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Robert Musumeci Raises Several Questions About PN’s Plan For MPs To Vote On All ODZ Development

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Planning law lecturer and legal consultant Robert Musumeci has asked the Nationalist Party for details about its recent proposal for all ODZ development proposals to require a two-thirds parliamentary majority.

“Will this apply for all ODZ development, including reservoirs, farming buildings, greenhouses, rural pathways, rubble walls, farms and stables, alternations to homes and rehabilitations of farmhouses?” Musumeci questioned.

“Will it mean that architects will have to file applications to the Planning Authority and their plans will then pass on to the Speaker rather than the planning board?”

“Will architects and lawyers be able to help their client make their case in front of Parliament?”

Musumeci also asked whether MPs will be bound to any set criteria or whether they will be free to vote according to their conscience, and whether MPs who have already expressed their opinion on the plans will be allowed to vote.

He went to ask whether planning applicants will be able to appeal rejected applications and if so, under which body and whether appeals will be limited to complaints made on a point of law. 

On a broader level, he warned that the proposal could fly in the face of recommendations by the Venice Commission for Malta to ensure separation of powers between the executive, legislative and judiciary arms of government. 

“How will this apply when all of a sudden the legislative will take on executive powers?” he asked. 

Yesterday, Opposition leader Bernard Grech pledged that a future PN government will only now development on ODZ land if it is approved by a two-thirds majority in Parliament.

He said that only projects which benefit the community, like schools or hospitals, will be allowed.

Questioned by MaltaToday at a press conference today, PN chief spokesperson Peter Agius said ODZ applications for agricultural works won’t require a parliamentary vote under the party’s plan and that every development that is currently permissible will remain so.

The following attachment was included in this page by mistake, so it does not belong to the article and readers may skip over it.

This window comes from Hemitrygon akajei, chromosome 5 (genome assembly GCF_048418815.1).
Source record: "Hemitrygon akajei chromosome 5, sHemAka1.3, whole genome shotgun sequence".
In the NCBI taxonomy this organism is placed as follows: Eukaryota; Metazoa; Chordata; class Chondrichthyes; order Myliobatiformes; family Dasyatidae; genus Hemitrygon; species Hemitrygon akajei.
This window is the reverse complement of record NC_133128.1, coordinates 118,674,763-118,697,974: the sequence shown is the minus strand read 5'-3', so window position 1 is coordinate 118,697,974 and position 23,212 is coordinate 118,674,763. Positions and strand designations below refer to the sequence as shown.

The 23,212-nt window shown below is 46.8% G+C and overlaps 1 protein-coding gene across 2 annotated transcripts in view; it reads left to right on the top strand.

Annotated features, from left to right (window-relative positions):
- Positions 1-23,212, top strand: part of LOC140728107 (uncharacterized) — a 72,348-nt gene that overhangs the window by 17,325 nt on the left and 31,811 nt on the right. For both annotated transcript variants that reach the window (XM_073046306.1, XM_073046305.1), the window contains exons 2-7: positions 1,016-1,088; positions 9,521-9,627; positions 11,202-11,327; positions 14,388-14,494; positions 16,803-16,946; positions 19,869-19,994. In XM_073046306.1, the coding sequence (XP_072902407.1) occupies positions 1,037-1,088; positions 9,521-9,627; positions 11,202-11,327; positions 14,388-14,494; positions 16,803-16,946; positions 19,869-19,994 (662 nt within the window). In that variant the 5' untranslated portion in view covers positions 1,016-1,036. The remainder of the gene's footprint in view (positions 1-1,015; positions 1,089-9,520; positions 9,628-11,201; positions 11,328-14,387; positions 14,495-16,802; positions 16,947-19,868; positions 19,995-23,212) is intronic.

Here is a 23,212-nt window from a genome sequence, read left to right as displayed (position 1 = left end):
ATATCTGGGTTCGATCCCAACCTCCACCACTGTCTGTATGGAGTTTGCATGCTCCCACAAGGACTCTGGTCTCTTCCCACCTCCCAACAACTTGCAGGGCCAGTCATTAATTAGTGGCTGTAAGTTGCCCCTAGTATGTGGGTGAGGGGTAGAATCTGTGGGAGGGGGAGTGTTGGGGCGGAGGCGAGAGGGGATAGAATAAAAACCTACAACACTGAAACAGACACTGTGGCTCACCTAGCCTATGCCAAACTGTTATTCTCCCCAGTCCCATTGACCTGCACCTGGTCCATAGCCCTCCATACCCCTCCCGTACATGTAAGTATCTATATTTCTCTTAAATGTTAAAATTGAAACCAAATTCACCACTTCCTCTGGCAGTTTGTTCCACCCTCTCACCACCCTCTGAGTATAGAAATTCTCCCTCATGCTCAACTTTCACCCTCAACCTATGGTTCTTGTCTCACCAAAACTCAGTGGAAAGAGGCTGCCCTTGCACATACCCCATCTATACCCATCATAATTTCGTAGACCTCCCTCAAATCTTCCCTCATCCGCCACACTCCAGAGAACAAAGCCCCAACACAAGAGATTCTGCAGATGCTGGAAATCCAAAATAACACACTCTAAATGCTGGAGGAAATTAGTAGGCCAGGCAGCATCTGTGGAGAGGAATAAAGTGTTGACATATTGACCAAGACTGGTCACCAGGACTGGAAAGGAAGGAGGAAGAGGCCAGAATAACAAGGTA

“We propose different classifications of ODZ development and clear rules, so that the heritage of the next generations is safeguarded,” he said.

PN chief strategist Chris Peregin said the point of the proposal is to stop future governments from taking up large tracts of ODZ land for national projects, as was done a few years ago when the government passed on land at Żonqor Point to the American University of Malta.

“In such cases, we want to discourage this by forcing government to obtain two-thirds majority support in Parliament, which means even the Opposition would have to agree to the extraordinary requirement to take up ODZ land,” he said.
“Obviously this cannot come at the expense of genuine upgrades of roads, reservoirs, rubble walls or agricultural infrastructure, so new rules need to be put in place that classify different development applications, as Kamra Tal-Periti has long proposed.”
“No, the point is not to have Parliament become a Planning Authority. The point is to create a real barrier for governments to keep developing ODZ land when they do not need to.”

Do you agree with the PN’s proposal?

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Tim is interested in the rapid evolution of human society brought about by technological advances. He’s passionate about justice, human rights and cutting-edge political debates. You can follow him on Twitter at @timdiacono or reach out to him at [email protected]

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